At a town hall meeting at Howard University last week, Michael Steele, chairman of the Republican National Committee, literally turned his back on a young woman whose mother died of cancer because she couldn’t afford the chemotherapy.
Back in July, a 27-year-old waitress with two kids and no health insurance asked Rep. Lynn Jenkins, R-Kan., why she opposed the government-funded option proposed by the Obama administration.
In Oklahoma last month, a woman wept as she told Sen. Tom Coburn that her husband’s health insurer cut off treatment for his traumatic brain injury. Coburn, a Republican, offered his office’s assistance, while, oddly enough, insisting, “government is not the solution.”
He added, “What’s missing in this debate is us as neighbors helping people that need our help."
That’s a beautiful sentiment. But the most distressing realization of this summer’s debate over heath care reform, beyond the cold political calculus and gun-bearing *tea protesters, is that so many appear to care so little about the well-being of their “neighbors.”
You might have noticed that among the most rabid opponents of the so-called “public option” are seniors, who would appear to have little skin in the game. They, after all, have guaranteed health coverage, even if some of them only now seem to understand that the government provides it.
I don’t consider politicians, even my own duly elected representatives, as “neighbors.” So allow me to use the thoughts of someone who is to illustrate how the “I’ve got mine, so everything’s fine” game is played.
In a recent op-ed published in the Missourian, J. Karl Miller, a retired Columbia resident, called the debate over health care reform an “overly emotional catfight.” Shades of Michael Steele!
If that weren’t insulting enough to the tens of millions of his “neighbors” who have no insurance, Miller compared reform to “maintaining an automobile.” Health care in America, according to Miller, is purring along like a new Lexus and only requires “preventive maintenance — oil changes, tune-ups, new tires and, in some cases, a visit to a repair shop.”
In an attempt to convince readers that this callous analogy is one shared by his “neighbors,” Miller cherry-picks from a recent poll that found that more than eight out of 10 Americans who have insurance are happy with it.
More like “happy to have it.” What Miller neglects to point out is that, according to the same poll, seven of 10 Americans also believe “major structural changes are necessary to reduce health care costs or provide insurance coverage to all Americans.”
Sounds to me like it’s Miller who’s in the minority.
He also bemoans the “cavalier treatment” of the costs associated with the public option by trying to pass off a recent op-ed in Investors Business Daily as a “bipartisan study.” The only thing remotely bipartisan about it was that one of the authors once identified himself as a Democrat; he’s now a member of Minnesota’s Independence Party.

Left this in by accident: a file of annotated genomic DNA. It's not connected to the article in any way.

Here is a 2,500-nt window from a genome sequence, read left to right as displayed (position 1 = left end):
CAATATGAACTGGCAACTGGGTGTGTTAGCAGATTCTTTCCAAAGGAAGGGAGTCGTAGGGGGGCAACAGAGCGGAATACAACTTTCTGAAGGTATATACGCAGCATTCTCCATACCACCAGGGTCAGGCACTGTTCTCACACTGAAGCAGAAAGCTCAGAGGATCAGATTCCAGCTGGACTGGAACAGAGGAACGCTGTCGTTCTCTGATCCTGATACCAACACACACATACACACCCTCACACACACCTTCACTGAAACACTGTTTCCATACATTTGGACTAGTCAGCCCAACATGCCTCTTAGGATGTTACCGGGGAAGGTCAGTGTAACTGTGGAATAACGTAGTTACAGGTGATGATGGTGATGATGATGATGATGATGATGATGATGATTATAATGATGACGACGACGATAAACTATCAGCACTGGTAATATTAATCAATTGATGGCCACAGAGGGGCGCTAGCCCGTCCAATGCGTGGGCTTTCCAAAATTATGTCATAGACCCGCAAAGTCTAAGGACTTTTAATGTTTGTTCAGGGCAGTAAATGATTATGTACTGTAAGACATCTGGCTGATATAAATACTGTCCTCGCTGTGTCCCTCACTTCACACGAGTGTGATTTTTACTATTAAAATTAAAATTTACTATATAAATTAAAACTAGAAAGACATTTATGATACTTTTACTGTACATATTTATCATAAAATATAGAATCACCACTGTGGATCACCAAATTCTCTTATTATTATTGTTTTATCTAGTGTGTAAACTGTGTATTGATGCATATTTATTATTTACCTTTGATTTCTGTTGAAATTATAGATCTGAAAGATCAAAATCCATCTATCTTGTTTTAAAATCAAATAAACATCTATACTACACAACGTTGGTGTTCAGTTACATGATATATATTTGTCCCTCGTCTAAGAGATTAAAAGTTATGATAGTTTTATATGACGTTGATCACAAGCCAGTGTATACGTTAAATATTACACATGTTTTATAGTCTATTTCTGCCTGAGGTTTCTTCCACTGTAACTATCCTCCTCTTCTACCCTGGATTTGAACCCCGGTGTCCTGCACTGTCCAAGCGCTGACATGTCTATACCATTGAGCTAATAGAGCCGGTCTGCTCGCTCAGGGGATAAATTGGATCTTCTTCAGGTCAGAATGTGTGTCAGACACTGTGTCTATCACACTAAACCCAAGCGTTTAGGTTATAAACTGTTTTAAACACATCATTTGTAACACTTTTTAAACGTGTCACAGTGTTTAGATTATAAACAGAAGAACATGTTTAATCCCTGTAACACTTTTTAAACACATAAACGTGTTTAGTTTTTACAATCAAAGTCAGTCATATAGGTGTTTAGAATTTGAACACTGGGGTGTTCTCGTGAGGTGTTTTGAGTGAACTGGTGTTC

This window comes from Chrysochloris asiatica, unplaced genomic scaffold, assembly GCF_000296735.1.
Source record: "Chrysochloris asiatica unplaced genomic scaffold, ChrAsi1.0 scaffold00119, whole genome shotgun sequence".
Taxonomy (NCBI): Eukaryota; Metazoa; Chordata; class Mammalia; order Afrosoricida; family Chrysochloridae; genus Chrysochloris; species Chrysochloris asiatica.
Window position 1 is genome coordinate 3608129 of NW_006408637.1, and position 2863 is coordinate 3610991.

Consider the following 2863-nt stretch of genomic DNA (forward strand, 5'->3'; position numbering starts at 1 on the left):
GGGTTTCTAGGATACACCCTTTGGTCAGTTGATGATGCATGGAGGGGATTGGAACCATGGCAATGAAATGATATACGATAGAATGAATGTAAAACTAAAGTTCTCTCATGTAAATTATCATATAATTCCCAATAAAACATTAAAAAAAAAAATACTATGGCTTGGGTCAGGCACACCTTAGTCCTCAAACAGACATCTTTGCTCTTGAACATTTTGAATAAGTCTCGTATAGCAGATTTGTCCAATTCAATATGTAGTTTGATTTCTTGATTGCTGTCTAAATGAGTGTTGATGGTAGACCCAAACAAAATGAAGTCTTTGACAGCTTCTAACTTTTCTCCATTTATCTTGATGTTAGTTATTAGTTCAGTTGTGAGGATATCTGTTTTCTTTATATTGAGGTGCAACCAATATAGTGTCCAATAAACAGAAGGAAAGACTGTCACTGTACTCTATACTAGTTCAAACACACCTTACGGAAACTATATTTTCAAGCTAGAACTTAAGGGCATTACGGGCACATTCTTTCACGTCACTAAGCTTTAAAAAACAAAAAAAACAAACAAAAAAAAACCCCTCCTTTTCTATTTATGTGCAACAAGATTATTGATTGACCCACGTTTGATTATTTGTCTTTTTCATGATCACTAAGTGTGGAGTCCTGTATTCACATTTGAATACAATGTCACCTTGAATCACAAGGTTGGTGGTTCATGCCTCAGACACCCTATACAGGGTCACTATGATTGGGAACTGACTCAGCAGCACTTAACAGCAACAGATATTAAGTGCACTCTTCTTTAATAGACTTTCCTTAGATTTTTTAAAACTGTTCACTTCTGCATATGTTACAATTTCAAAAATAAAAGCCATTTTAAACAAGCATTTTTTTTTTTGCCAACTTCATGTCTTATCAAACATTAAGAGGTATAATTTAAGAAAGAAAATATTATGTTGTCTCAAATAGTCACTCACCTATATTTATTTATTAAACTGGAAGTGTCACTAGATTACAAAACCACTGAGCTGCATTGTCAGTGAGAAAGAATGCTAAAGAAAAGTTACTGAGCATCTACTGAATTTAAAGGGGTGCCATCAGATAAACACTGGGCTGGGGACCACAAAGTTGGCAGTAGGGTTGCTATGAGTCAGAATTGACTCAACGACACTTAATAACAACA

More to the point, the “study” was little more than polemic constructed around carefully chosen facts about the increase in Medicare costs. While those facts — Medicare spending went from $5.1 billion in 1968 to $436 billion in 2007 — will surely catch your eye, they are the rhetorical equivalent of a shiny object.
The truth is that, in the last two decades, Medicare has been much better at reining in costs than private insurers. As Jacob Hacker, of the Center for Health, Economic & Family Security at the Berkeley School of Law, explained in a 2008 policy brief, Medicare’s annual rate of “excess cost growth” — the per capita growth in health care spending compared to per capita growth in income — fell from 5.6 percent from 1975 to 1983 to 0.5 percent from 1997 to 2005.
Meanwhile, between 1996 and 2004, excess growth for the nonelderly, 97 percent of whom rely on private insurance, was 3.4 percent.
The proverbial wheels come off Miller’s thesis when comparing cost per beneficiary. Thanks in large part to the administrative expense of looking for reasons to deny coverage, a practice known as “recission,” spending by private insurers was 37 percent higher per beneficiary than under Medicare. “(N)ot only has Medicare more successfully restrained the rate of increase of per enrollee spending,” Hacker explained, “the rate of growth is also on a steeper downward trajectory under Medicare than under private insurance.”
Miller’s intellectual dishonesty is fairly common these days, and it shouldn’t surprise anyone. He is, after all, a senior, not to mention a retired Marine who, along with Medicare, receives taxpayer-funded health benefits through Veterans Affairs.
In other words, Miller is what the Nobel Prize-winning economist Paul Krugman calls an “insider”— someone who has good insurance and receives everything modern medicine can provide. As Krugman pointed out, under our current market-driven insurance system, “insiders” benefit partly from the exploitation of “outsiders,” the uninsured.
Or, as some of us like to refer to them, our neighbors.
Brian Wallstin is a Columbia resident and a former city editor for the Missourian. He is currently living without health care coverage. E-mail him at firstname.lastname@example.org.